“All elements are now combined for Canada to be positioned as a top tier technology hub.”
The report found that Canadian venture capital invested in H1 2019 was equal to 60 percent of full-year 2018. The report noted a decrease in deal volume but an increase in deal size, particularly for sectors like FinTech and artificial intelligence. Some of the more substantial deal sizes from this year included those of Clio, Element AI, and Nuvei.
“I am always amazed to see how the Canadian venture capital market has evolved over the last decade,” said Julie Plouffe, CFO of White Star, an international early-stage venture firm. “As you can read in this report, all elements are now combined for Canada to be positioned as a top tier technology hub, with access to great talent, a strong level of investing activities, as well as government programs and larger financing rounds to support the growth aspiration of our companies.”
The number of $20 million to $100 million rounds experienced a significant jump since 2018. Some of the rounds within that range for Canadian tech startups included Koho, Trulioo, Fiix, Wealthsimple, Applyboard, and Borrowell.
Seed deals, in particular, grew in 2019, according to White Star’s report. The venture firm highlighted that due to the fact that seed deals have a higher failure rate and small investment size they should represent a high proportion of total deals in a healthy venture capital ecosystem.
The report also found that while the total share of Series A and later-stage deals increased in Canada, the number of VC-backed exits have remained relatively unchanged.
“Although the foundation has been laid by an increasingly healthy seed-stage investment environment, this has not yet translated in greater outcomes in disproportion to the overall market,” the report said.
Canada’s IPO market bounced back in 2019, according to the report, with the likes of Coveo’s Series F, as well as Lightspeed’s IPO that boosted its valuation to $1.3 billion, making it the third company to join the Canadian unicorn companies club along with Kik and Shopify. The report also tracked some large acquisitions, the top four of which totalled $1 billion in value. Some of those larger acquisitions include AI startup Mnubo’s $102 million exit, and SaaS startup Wave’s $537 million acquisition.
White Star’s reporting found that the number of women partners at Canadian venture firms has risen since last year. A report by Female Funders and Highline Beta released earlier this year found that 15 percent of partners in Canada are women, compared to 13 percent in the US.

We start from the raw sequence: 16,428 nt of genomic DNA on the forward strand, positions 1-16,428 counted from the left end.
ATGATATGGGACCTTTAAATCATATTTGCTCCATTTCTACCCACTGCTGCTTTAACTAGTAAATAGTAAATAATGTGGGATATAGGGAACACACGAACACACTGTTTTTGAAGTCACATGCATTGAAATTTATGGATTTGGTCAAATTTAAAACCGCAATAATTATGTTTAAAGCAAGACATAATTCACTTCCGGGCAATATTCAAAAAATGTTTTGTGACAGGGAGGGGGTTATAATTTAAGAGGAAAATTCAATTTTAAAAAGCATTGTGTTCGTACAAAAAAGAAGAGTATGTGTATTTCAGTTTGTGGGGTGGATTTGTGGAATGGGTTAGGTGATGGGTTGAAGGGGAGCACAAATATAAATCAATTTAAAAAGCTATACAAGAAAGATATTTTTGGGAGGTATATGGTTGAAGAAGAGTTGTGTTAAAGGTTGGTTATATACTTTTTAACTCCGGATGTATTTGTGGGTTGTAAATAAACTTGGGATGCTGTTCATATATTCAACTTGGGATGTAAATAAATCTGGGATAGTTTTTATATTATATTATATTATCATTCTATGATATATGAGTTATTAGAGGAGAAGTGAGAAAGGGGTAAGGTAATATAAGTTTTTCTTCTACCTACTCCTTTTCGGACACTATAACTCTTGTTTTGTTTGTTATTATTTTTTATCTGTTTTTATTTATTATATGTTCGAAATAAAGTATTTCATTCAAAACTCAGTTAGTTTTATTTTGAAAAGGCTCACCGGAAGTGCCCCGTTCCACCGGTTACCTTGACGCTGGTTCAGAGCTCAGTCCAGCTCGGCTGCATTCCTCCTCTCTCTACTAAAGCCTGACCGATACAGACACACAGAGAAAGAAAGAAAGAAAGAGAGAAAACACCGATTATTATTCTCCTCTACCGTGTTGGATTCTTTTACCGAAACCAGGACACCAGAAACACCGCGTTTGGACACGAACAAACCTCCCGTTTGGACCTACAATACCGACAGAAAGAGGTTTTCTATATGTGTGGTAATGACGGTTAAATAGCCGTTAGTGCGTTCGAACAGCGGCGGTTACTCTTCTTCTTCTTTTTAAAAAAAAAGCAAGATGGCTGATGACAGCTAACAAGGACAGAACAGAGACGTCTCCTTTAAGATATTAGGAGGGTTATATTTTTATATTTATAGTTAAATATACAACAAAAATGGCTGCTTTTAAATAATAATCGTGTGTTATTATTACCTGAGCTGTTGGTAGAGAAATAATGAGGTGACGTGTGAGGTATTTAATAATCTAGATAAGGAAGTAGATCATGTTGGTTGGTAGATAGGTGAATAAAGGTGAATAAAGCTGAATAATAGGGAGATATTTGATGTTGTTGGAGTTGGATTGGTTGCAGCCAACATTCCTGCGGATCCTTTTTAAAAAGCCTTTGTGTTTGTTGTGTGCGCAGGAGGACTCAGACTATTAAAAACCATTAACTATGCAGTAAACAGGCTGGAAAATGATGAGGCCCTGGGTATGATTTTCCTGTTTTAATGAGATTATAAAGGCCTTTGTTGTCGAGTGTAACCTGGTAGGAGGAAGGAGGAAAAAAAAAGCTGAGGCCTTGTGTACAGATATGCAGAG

White Star reported that women entrepreneurs contribute $148 billion annually to the Canadian economy and employ 1.5 million people. At the same time, only four percent of all VC dollars in Canada were received by women-founded firms between 2017 and 2019, and the proportion of women in Canada working in venture capital, from analyst to principal level, is about nine percent.
“These results are clearly too low. However, efforts across the industry are starting to yield improvement,” the report noted, citing a number of VC firms and startups as having been founded by women or having women in senior positions.
Canadian venture capital firms participated in what White Star called a “global trend of mega-rounds,” or rounds over $100 million CAD, in the last year. Those firms include BDC, Caisse de dépôt et placement du Québec, OMERS Ventures, Real Ventures, and Investissement Québec.
In terms of VC activity by province, Ontario and Quebec received the greatest amount of activity, with a combined 199 deals and over $1.9 billion in deal size for H1 2019. British Columbia, Alberta, Saskatchewan, and Nova Scotia followed.
“2019 is looking like it will be another record year for Canadian VC on all fronts,” said Christophe Bourque, general partner at White Star Capital. “If this momentum keeps up, it is exciting to think about what the future will look like.”
Read the full report here.
Image source Unsplash. Photo by Sean Pollock.